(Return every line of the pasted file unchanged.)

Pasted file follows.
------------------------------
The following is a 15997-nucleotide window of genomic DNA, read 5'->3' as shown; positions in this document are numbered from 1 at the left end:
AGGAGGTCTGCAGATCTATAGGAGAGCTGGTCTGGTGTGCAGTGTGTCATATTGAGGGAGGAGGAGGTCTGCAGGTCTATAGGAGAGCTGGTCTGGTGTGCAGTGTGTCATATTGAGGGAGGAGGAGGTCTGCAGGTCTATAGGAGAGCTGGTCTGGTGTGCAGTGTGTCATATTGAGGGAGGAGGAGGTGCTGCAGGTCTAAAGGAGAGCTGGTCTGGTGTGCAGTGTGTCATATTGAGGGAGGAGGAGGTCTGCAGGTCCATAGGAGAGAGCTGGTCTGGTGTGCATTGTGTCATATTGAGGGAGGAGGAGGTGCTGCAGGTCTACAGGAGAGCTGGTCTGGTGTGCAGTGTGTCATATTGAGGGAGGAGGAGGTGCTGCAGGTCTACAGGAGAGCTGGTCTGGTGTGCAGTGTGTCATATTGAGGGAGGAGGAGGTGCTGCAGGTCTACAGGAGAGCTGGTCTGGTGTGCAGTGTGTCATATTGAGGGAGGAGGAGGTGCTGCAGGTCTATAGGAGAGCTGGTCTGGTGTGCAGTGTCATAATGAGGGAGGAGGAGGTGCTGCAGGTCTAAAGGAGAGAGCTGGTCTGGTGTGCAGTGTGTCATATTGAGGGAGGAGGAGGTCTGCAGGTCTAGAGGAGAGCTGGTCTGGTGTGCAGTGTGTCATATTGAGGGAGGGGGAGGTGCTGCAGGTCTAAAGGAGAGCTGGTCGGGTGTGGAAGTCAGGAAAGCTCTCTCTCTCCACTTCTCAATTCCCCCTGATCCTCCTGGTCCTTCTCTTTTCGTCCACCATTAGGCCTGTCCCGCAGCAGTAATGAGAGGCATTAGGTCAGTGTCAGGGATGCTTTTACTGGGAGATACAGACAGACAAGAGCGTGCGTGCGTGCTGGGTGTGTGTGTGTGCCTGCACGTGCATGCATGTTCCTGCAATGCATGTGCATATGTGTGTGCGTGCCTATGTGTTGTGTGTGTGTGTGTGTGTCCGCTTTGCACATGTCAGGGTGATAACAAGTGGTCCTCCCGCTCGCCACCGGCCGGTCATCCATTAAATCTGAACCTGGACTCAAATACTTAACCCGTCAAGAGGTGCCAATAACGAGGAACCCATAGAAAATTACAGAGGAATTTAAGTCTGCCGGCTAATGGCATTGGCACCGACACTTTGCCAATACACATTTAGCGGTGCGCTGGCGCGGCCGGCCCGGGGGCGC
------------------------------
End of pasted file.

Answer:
The following is a 15997-nucleotide window of genomic DNA, read 5'->3' as shown; positions in this document are numbered from 1 at the left end:
AGGAGGTCTGCAGATCTATAGGAGAGCTGGTCTGGTGTGCAGTGTGTCATATTGAGGGAGGAGGAGGTCTGCAGGTCTATAGGAGAGCTGGTCTGGTGTGCAGTGTGTCATATTGAGGGAGGAGGAGGTCTGCAGGTCTATAGGAGAGCTGGTCTGGTGTGCAGTGTGTCATATTGAGGGAGGAGGAGGTGCTGCAGGTCTAAAGGAGAGCTGGTCTGGTGTGCAGTGTGTCATATTGAGGGAGGAGGAGGTCTGCAGGTCCATAGGAGAGAGCTGGTCTGGTGTGCATTGTGTCATATTGAGGGAGGAGGAGGTGCTGCAGGTCTACAGGAGAGCTGGTCTGGTGTGCAGTGTGTCATATTGAGGGAGGAGGAGGTGCTGCAGGTCTACAGGAGAGCTGGTCTGGTGTGCAGTGTGTCATATTGAGGGAGGAGGAGGTGCTGCAGGTCTACAGGAGAGCTGGTCTGGTGTGCAGTGTGTCATATTGAGGGAGGAGGAGGTGCTGCAGGTCTATAGGAGAGCTGGTCTGGTGTGCAGTGTCATAATGAGGGAGGAGGAGGTGCTGCAGGTCTAAAGGAGAGAGCTGGTCTGGTGTGCAGTGTGTCATATTGAGGGAGGAGGAGGTCTGCAGGTCTAGAGGAGAGCTGGTCTGGTGTGCAGTGTGTCATATTGAGGGAGGGGGAGGTGCTGCAGGTCTAAAGGAGAGCTGGTCGGGTGTGGAAGTCAGGAAAGCTCTCTCTCTCCACTTCTCAATTCCCCCTGATCCTCCTGGTCCTTCTCTTTTCGTCCACCATTAGGCCTGTCCCGCAGCAGTAATGAGAGGCATTAGGTCAGTGTCAGGGATGCTTTTACTGGGAGATACAGACAGACAAGAGCGTGCGTGCGTGCTGGGTGTGTGTGTGTGCCTGCACGTGCATGCATGTTCCTGCAATGCATGTGCATATGTGTGTGCGTGCCTATGTGTTGTGTGTGTGTGTGTGTGTCCGCTTTGCACATGTCAGGGTGATAACAAGTGGTCCTCCCGCTCGCCACCGGCCGGTCATCCATTAAATCTGAACCTGGACTCAAATACTTAACCCGTCAAGAGGTGCCAATAACGAGGAACCCATAGAAAATTACAGAGGAATTTAAGTCTGCCGGCTAATGGCATTGGCACCGACACTTTGCCAATACACATTTAGCGGTGCGCTGGCGCGGCCGGCCCGGGGGCGC